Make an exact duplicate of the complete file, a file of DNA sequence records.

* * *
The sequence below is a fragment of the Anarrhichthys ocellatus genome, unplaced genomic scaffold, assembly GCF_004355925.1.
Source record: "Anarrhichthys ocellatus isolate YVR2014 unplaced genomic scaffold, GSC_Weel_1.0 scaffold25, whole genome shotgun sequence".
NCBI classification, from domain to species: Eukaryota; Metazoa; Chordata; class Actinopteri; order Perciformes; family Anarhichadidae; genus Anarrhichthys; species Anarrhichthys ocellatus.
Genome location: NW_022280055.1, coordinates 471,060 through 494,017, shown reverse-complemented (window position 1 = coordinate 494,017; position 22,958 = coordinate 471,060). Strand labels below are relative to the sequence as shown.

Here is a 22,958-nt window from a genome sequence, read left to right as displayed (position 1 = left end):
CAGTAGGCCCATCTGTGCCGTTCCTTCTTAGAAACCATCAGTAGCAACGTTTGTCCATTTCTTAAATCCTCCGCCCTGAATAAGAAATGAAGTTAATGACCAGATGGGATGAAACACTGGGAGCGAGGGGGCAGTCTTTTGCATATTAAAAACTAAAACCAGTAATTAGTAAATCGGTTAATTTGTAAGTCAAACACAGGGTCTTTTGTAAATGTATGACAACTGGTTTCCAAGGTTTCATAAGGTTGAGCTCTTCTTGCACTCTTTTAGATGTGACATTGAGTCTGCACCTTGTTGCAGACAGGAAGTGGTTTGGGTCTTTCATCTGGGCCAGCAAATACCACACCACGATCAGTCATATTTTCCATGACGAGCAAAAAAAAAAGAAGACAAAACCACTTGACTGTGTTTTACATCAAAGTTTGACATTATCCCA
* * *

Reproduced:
The sequence below is a fragment of the Anarrhichthys ocellatus genome, unplaced genomic scaffold, assembly GCF_004355925.1.
Source record: "Anarrhichthys ocellatus isolate YVR2014 unplaced genomic scaffold, GSC_Weel_1.0 scaffold25, whole genome shotgun sequence".
NCBI classification, from domain to species: Eukaryota; Metazoa; Chordata; class Actinopteri; order Perciformes; family Anarhichadidae; genus Anarrhichthys; species Anarrhichthys ocellatus.
Genome location: NW_022280055.1, coordinates 471,060 through 494,017, shown reverse-complemented (window position 1 = coordinate 494,017; position 22,958 = coordinate 471,060). Strand labels below are relative to the sequence as shown.

Here is a 22,958-nt window from a genome sequence, read left to right as displayed (position 1 = left end):
CAGTAGGCCCATCTGTGCCGTTCCTTCTTAGAAACCATCAGTAGCAACGTTTGTCCATTTCTTAAATCCTCCGCCCTGAATAAGAAATGAAGTTAATGACCAGATGGGATGAAACACTGGGAGCGAGGGGGCAGTCTTTTGCATATTAAAAACTAAAACCAGTAATTAGTAAATCGGTTAATTTGTAAGTCAAACACAGGGTCTTTTGTAAATGTATGACAACTGGTTTCCAAGGTTTCATAAGGTTGAGCTCTTCTTGCACTCTTTTAGATGTGACATTGAGTCTGCACCTTGTTGCAGACAGGAAGTGGTTTGGGTCTTTCATCTGGGCCAGCAAATACCACACCACGATCAGTCATATTTTCCATGACGAGCAAAAAAAAAAGAAGACAAAACCACTTGACTGTGTTTTACATCAAAGTTTGACATTATCCCA